2.3The Minister reiterates his preference (reported in the previous chapter) for “constructive discussion” amongst Member States and “greater efforts” on the part of the Commission to ensure that EU asylum laws are applied consistently throughout the EU. We are unclear whether this means that the Government opposes further harmonisation of asylum procedures at EU level on the grounds that greater convergence in asylum procedures and recognition rates, and a reduction in secondary movements and “asylum shopping”, can be sufficiently achieved by Member States acting individually. We trust that the Minister will clarify the Government’s position during the opt-in debate we have recommended on this and other proposals forming part of the Commission’s second phase of asylum reforms.

2.4We reiterate the request made in the previous chapter for the Minister to address the broader questions we have raised about the legal, practical and political feasibility of opting into some, but not all, of the reform proposals, given the emphasis placed by the Commission on their interdependence, as well as the wider implications of the reform package for future cooperation with EU partners on asylum and migration once the UK has left the EU.

2.5Pending the opt-in debate and further details of the Government’s opt-in decision, the proposed Regulation remains under scrutiny. We draw this chapter to the attention of the Home Affairs Committee.

Full details of the documents

Proposal for a Regulation establishing a common procedure for international protection in the European Union and repealing Directive 2013/32/EU: (37968), 11317/16 + ADDs 1–2, COM(16) 467.

Background

2.6Our Twelfth Report (agreed on 14 September) describes the UK’s patchwork participation in EU asylum measures, the main changes proposed by the Commission to existing EU asylum procedures and the Government’s view.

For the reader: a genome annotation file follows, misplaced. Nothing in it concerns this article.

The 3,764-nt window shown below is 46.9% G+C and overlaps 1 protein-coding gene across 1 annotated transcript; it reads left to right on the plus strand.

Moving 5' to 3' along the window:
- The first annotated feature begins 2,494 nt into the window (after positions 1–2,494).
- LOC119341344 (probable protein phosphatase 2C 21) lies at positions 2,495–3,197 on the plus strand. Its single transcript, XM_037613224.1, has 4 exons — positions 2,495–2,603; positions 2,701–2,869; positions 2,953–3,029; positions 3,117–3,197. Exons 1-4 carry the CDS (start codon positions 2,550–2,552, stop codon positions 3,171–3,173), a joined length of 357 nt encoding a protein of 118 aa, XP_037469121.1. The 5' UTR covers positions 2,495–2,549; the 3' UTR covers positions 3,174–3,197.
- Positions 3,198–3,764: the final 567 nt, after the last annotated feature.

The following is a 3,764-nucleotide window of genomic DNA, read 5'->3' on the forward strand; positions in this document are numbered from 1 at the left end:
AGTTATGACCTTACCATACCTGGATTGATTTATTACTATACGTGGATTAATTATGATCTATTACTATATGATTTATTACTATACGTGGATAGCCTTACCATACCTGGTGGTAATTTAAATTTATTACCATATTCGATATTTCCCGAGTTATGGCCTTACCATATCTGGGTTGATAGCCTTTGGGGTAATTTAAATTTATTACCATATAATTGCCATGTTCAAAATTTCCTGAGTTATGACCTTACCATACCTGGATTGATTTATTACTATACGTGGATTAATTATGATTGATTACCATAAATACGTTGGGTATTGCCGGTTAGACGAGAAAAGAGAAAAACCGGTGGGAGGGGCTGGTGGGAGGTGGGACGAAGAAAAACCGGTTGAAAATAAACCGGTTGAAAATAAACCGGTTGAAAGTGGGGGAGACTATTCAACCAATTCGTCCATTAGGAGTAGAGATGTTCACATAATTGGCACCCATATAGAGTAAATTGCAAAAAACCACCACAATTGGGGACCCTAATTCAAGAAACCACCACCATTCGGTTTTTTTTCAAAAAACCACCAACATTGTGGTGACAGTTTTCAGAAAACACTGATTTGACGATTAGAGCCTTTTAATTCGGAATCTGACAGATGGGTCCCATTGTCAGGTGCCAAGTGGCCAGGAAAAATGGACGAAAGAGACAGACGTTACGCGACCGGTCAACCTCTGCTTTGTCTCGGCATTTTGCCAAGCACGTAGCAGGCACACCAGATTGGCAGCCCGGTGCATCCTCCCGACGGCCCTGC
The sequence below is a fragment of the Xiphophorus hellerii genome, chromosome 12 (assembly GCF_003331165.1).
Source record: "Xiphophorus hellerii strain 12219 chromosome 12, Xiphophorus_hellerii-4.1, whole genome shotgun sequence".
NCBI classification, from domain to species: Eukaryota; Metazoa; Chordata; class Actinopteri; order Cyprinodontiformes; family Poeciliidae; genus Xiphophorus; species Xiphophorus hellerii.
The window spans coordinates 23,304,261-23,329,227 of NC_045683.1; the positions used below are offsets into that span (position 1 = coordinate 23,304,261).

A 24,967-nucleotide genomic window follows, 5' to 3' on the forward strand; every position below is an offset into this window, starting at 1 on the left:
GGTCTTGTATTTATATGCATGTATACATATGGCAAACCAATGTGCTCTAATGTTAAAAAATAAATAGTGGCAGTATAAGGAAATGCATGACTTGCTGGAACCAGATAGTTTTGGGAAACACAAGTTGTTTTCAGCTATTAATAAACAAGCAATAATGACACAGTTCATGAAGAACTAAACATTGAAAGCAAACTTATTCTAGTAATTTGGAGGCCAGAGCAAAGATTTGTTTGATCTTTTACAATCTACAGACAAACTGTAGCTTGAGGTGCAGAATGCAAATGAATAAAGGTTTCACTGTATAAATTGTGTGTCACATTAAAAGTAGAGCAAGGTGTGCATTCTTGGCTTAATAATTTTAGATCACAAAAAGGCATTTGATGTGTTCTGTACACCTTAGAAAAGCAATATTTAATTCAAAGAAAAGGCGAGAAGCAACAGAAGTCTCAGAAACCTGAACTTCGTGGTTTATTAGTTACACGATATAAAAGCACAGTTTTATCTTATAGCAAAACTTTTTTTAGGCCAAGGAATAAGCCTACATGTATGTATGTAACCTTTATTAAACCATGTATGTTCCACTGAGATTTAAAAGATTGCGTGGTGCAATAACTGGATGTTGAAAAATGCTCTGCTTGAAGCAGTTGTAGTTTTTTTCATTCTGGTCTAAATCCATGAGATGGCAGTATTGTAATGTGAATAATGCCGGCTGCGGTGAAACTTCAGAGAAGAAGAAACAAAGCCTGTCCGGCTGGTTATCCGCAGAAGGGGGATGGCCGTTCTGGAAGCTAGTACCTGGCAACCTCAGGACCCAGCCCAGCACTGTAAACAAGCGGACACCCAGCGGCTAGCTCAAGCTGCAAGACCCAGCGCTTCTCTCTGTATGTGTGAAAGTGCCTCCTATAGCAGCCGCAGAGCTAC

The Minister’s letter of 8 November 2016

2.7The Minister explains that the Government is continuing to consider the proposed Regulation and undertakes to provide “further detailed analysis” if it recommends opting in. He notes that we have recommended an opt-in debate on the second phase of asylum reform proposals but makes no commitment at this stage, commenting that the Government will consider our recommendation “in the normal course of business”.

2.8In our earlier Report, we asked the Minister whether the objectives he supports—a clear obligation on individuals applying for international protection to cooperate with national authorities, accompanied by procedural sanctions to discourage “abusive behaviour” and unauthorised secondary movements between Member States—could be sufficiently achieved by Member States acting alone, without further EU intervention. He responds:

“Member States have a responsibility to engage constructively on the issue, ensuring that unilateral action brings consistency. Furthermore, we recognise there is a role for the Commission to play in ensuring greater consistency but we remain cautious of the need for a directly applicable Regulation.”